Adventures In The Knowledge Economy
The Credit Strategist - August 2023
The economy and financial markets are sending confusing signals and behaving contrary to many people’s expectations. Despite historic interest rate hikes by the Fed, the economy keeps growing and stocks are rallying and threatening to hit new all-time highs. The economy grew by 2.4% in 2Q23 when many expected it to start slowing. While the inverted yield curve traditionally portends an economic slowdown, stocks are sending a contrary message. By mid-July, the S&P 500 was up +20% from its October 2022 low after rallying strongly since May after investors convinced themselves that the Fed was done raising rates. Not that it mattered, but that conclusion proved premature when the Fed raised them another 25 basis points in July and signaled it will raise them again if necessary. Core PCE, the Fed’s favored inflation gauge, is dropping steadily but remains well above its 2% target (it rose +4.1% year-over-year in June). That was its lowest reading since March 2021 and its reading over the next two months before the Fed meets again in September will determine whether more tightening is needed before year end. With inflation fading quickly, investors are starting to anticipate rate cuts early in 2024 though the Fed will likely move cautiously.
Whispers of a soft landing are growing louder but it should not be overlooked that non-organic factors are likely responsible for the economy’s strength. One of these factors is continuing fiscal stimulus from the ludicrously titled Inflation Reduction Act which is directing huge amounts of capital into certain sectors. This stimulus is helping support the labor market and manufacturing activity. The economy is also benefitting from steps taken by corporations during the pandemic to extend debt maturities at very low rates that are delaying the impact of higher interest rates on their heavy debt loads. A closer look at the internal dynamics of the economy and markets suggests why this may be happening.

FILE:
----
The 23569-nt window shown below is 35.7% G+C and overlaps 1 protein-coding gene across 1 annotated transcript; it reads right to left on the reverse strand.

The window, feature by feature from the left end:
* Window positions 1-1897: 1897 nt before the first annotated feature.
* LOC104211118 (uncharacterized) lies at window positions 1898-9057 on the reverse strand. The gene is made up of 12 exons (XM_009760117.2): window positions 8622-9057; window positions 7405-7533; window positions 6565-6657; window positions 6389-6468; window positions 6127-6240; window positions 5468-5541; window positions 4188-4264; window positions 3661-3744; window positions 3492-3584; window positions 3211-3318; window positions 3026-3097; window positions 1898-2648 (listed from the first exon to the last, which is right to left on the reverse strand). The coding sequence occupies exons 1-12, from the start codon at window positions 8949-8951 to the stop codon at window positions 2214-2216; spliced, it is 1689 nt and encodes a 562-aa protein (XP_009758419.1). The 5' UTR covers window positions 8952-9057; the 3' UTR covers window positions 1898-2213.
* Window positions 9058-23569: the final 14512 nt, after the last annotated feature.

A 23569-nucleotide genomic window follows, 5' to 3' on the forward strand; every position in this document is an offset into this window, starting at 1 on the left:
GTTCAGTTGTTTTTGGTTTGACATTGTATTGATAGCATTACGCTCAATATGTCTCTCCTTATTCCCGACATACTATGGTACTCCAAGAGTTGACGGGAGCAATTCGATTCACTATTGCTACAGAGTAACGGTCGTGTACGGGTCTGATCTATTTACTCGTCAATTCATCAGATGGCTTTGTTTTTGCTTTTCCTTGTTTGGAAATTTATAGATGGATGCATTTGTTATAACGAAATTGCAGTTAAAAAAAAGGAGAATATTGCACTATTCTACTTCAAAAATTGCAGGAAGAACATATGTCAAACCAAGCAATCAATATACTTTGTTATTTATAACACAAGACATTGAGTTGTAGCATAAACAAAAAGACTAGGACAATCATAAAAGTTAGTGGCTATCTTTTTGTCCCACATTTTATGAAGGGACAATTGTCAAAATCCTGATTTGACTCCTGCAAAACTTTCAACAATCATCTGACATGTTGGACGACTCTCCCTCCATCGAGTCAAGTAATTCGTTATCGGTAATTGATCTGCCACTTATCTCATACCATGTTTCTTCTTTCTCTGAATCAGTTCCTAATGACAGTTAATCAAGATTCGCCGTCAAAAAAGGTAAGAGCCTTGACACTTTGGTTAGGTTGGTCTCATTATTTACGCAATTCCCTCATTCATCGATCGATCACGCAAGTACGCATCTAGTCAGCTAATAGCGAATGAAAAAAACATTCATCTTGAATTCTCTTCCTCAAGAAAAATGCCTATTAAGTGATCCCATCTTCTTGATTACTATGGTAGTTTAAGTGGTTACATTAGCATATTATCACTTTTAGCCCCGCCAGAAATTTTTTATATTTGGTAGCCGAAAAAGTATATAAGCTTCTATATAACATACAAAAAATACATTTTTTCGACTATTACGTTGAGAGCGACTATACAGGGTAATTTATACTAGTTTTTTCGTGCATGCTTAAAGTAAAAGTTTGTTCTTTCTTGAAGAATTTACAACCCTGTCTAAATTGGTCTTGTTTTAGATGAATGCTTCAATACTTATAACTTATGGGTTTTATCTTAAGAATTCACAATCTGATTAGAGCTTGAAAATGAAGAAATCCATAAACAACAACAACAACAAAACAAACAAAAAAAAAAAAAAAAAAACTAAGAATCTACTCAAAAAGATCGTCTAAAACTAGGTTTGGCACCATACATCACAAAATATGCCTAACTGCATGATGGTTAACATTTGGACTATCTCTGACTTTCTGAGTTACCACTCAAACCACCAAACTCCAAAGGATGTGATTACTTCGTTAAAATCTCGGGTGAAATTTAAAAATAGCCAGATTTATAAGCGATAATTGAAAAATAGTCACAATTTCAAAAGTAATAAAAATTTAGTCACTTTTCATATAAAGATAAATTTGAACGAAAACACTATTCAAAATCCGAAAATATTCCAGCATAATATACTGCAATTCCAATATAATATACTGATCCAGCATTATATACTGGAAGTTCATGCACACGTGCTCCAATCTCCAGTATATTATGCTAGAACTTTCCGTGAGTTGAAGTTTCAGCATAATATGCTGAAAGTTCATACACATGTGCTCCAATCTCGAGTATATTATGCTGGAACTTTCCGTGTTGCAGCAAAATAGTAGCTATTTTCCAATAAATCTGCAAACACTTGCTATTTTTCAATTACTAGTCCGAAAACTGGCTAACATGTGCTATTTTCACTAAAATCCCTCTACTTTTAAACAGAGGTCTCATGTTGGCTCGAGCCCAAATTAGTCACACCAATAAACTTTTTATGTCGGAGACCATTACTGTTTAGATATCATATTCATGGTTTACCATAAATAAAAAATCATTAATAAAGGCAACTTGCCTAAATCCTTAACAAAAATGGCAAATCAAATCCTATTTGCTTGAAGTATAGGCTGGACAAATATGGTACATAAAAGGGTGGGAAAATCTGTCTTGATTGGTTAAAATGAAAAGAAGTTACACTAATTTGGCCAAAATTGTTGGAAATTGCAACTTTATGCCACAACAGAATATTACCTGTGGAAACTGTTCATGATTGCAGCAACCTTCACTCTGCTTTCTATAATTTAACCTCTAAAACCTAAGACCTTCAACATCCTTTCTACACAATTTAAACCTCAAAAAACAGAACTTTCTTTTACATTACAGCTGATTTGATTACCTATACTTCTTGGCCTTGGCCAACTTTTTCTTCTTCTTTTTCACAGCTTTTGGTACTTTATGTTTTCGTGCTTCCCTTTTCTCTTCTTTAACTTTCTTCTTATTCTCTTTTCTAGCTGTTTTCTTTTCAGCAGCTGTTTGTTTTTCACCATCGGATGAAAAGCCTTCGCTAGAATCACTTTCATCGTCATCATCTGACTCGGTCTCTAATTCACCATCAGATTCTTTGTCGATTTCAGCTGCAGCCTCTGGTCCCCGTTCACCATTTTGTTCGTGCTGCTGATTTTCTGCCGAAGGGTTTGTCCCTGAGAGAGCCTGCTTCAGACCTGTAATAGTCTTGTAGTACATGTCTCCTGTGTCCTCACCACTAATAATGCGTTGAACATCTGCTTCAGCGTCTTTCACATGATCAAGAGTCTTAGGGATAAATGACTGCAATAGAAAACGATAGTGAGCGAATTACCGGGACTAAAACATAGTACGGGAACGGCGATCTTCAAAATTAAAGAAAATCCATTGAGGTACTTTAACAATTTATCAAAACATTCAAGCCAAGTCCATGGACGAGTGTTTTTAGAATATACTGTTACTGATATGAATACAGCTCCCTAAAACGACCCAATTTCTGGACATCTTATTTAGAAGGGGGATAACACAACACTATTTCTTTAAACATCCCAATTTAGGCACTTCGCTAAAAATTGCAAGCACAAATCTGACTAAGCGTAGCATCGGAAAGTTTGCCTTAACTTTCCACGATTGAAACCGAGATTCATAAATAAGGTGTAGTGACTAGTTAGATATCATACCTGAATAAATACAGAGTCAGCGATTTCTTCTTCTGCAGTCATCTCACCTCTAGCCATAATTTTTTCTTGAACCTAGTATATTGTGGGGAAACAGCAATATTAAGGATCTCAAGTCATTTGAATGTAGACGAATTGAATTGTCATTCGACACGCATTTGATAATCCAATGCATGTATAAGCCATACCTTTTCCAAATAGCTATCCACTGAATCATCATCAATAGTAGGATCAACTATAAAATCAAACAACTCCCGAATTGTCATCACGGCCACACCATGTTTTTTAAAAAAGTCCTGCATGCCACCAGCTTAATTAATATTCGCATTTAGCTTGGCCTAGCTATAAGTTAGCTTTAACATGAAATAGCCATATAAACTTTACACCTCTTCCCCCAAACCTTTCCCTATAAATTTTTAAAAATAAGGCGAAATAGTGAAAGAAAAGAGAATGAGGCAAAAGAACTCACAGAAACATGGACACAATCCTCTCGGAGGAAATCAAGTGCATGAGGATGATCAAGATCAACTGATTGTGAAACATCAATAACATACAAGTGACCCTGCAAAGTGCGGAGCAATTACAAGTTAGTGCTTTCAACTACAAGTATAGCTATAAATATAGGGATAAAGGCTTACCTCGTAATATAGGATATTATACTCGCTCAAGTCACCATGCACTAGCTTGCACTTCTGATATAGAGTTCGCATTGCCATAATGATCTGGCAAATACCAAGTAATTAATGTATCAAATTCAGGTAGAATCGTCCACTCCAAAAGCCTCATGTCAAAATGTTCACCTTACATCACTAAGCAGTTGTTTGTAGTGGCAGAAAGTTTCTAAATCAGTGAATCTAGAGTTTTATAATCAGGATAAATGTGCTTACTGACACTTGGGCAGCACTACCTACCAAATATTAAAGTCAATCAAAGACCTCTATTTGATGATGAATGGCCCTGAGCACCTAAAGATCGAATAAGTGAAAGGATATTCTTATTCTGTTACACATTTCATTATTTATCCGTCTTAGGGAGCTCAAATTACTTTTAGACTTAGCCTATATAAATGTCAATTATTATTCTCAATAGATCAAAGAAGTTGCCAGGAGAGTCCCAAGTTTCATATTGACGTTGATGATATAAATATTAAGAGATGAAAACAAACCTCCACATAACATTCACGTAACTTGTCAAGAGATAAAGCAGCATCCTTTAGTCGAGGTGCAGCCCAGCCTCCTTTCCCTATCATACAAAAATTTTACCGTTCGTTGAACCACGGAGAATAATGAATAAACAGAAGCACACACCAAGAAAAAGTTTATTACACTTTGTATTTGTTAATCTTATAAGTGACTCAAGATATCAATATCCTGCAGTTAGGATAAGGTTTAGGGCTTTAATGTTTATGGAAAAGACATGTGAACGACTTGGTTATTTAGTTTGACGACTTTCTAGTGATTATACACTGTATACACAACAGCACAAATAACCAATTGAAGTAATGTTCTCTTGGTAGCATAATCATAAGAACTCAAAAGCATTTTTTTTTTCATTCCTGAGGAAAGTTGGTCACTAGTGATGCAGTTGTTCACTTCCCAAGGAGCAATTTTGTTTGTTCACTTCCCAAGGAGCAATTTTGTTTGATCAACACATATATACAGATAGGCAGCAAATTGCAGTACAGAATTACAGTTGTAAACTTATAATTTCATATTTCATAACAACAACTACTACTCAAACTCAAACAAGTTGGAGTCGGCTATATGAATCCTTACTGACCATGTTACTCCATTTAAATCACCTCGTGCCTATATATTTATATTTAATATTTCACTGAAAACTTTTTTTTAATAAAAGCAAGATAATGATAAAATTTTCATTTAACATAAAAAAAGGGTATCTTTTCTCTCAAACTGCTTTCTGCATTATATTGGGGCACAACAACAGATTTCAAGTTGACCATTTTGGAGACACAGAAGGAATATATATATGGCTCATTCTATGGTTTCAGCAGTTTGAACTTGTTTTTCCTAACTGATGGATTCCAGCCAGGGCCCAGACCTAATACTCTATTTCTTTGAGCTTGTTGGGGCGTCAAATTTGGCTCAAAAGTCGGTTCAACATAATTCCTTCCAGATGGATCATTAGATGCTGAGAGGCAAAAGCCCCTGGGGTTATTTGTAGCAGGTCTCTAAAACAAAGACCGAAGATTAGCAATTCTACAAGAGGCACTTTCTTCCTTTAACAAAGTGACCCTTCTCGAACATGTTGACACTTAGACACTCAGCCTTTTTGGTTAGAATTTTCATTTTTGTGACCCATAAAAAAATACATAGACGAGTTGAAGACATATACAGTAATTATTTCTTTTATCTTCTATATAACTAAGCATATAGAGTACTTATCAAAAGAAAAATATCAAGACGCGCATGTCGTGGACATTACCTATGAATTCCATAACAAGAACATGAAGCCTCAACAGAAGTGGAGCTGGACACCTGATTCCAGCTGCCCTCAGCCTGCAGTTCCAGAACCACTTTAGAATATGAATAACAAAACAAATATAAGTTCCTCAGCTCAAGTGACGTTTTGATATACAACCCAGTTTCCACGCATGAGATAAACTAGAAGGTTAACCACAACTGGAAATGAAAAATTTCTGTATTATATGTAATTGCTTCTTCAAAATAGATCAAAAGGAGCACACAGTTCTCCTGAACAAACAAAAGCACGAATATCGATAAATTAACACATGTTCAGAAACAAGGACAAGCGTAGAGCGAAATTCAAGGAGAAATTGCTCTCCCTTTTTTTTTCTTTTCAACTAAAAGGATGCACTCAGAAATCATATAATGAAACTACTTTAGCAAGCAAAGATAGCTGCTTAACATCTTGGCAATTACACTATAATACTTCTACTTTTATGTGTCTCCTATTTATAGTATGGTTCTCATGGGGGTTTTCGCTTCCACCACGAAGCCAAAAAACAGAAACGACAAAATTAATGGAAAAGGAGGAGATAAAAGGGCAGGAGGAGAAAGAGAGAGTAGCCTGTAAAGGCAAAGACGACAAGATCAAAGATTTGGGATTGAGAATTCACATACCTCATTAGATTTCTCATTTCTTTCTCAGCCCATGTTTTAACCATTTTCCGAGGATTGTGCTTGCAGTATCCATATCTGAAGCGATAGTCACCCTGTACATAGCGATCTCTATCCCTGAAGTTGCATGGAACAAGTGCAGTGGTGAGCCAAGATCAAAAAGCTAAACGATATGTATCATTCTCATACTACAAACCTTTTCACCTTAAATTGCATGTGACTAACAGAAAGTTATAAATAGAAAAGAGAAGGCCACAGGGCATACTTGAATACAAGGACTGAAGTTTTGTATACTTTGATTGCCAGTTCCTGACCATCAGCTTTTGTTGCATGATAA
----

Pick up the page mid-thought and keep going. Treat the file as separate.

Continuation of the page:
When it is said that monetary policy works with lagged effects, we need to take that adage very seriously. There really is a delay between when rates are increased and when they hit the economy because debt is governed by contractual arrangements that take time to adjust. Many borrowers protected themselves from the possibility/probability that interest rates would rise in the future and their precautions are having the desired effects. There was a burst of borrowing during the pandemic at extremely low rates that is now delaying the impact of higher interest rates on corporate credit. Rolling 12-month issuance of U.S. junk bonds exceeded $500 billion in early 2021 according to LCD (and thanks to Grant’s Interest Rate Observer for pointing this out), nearly three times the level of two years earlier, allowing many low-rated borrowers to lock in low rates for an extended period of time. As a result, only 11% of corporate bond coupons have adjusted upward since the Fed began raising rates in March 2022. That means, of course, that more trouble lies ahead than behind the credit markets as the vast majority of corporate borrowers face higher costs in the future. (In contrast, the real estate sector is suffering a much more rapid adjustment process as more of its debt is floating rate and subject to more immediate interest rate increases than the corporate sphere.) At the moment, U.S. non-financial corporate net interest costs as a percentage of post-tax profits sit at their lowest level in sixty years, down about 25% from mid-2022 (thanks to Albert Edwards and Grant’s for this data). These low interest costs are sheltering companies from the negative consequences of higher rates – for now.
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